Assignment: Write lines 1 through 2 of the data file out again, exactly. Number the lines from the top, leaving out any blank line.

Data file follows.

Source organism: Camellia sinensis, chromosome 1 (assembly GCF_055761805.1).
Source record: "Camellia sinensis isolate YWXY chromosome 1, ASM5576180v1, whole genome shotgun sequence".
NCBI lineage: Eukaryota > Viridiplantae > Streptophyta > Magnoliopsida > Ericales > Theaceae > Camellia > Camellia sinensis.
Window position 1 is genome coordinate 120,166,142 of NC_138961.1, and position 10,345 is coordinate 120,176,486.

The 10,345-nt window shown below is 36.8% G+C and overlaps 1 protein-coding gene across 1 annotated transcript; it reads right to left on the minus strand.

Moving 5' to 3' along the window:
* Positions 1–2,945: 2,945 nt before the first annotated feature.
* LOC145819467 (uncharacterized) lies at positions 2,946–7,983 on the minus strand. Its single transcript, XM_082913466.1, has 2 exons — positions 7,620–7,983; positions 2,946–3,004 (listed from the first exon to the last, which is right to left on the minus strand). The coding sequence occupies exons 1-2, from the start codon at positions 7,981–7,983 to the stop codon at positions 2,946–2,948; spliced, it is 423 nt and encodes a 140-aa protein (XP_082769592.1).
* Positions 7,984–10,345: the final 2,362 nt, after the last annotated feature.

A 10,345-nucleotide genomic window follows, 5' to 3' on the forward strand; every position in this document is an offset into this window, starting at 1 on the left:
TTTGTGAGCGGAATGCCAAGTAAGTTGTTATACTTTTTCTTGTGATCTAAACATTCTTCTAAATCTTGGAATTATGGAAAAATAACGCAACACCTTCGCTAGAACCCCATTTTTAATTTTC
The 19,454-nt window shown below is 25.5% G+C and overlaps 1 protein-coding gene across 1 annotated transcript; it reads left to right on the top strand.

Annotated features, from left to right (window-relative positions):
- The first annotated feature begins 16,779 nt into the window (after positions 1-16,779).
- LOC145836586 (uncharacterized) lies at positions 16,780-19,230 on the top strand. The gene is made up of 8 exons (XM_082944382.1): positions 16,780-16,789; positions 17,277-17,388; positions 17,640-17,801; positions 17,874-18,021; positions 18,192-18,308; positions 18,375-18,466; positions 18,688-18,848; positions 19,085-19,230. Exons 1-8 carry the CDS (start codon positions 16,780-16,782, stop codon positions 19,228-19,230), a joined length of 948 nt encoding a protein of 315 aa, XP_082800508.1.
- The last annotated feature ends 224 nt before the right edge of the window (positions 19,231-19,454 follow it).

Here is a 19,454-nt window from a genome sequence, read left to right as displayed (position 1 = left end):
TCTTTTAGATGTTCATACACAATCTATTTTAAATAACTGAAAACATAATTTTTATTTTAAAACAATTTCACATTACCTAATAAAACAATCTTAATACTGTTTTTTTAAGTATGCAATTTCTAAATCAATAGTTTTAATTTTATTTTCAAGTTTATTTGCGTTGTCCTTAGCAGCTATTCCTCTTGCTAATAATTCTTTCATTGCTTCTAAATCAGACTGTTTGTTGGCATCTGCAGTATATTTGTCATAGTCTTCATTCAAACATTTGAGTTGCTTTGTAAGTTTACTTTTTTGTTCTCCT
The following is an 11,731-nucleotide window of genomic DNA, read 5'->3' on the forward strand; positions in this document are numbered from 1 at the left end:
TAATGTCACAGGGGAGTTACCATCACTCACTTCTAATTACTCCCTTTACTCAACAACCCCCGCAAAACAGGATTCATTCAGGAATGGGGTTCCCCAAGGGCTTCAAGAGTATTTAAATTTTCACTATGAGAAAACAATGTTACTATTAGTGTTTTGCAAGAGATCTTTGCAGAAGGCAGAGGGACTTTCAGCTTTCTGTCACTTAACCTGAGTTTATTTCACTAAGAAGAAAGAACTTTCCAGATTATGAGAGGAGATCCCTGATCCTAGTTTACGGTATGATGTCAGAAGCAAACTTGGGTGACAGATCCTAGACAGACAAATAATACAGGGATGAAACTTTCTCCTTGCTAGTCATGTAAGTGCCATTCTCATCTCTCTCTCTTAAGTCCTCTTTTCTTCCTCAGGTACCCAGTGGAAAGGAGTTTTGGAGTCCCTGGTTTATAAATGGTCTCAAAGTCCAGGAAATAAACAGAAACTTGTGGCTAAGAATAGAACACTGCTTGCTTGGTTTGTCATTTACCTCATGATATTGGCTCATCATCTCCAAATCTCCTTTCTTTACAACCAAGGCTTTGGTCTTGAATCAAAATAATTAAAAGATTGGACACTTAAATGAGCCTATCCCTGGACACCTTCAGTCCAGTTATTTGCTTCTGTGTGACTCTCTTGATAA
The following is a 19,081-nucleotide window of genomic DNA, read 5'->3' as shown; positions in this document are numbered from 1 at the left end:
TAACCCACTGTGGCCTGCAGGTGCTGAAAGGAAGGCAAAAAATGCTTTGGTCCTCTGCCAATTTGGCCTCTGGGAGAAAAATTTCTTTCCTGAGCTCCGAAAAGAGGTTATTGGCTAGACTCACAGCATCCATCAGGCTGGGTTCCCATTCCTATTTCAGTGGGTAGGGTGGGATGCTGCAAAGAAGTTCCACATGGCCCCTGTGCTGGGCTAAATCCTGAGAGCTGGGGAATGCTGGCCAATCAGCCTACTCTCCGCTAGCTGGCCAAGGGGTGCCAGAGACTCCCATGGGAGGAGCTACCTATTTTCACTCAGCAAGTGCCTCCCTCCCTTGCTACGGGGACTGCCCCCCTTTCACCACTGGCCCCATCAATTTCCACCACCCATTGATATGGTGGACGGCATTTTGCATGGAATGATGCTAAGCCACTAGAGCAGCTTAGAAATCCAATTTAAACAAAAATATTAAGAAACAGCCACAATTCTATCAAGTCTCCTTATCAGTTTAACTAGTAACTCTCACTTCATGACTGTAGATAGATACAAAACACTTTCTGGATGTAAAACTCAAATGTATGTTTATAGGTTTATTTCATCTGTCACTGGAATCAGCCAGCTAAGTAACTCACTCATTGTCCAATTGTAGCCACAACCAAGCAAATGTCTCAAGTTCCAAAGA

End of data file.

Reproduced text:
Source organism: Camellia sinensis, chromosome 1 (assembly GCF_055761805.1).
Source record: "Camellia sinensis isolate YWXY chromosome 1, ASM5576180v1, whole genome shotgun sequence".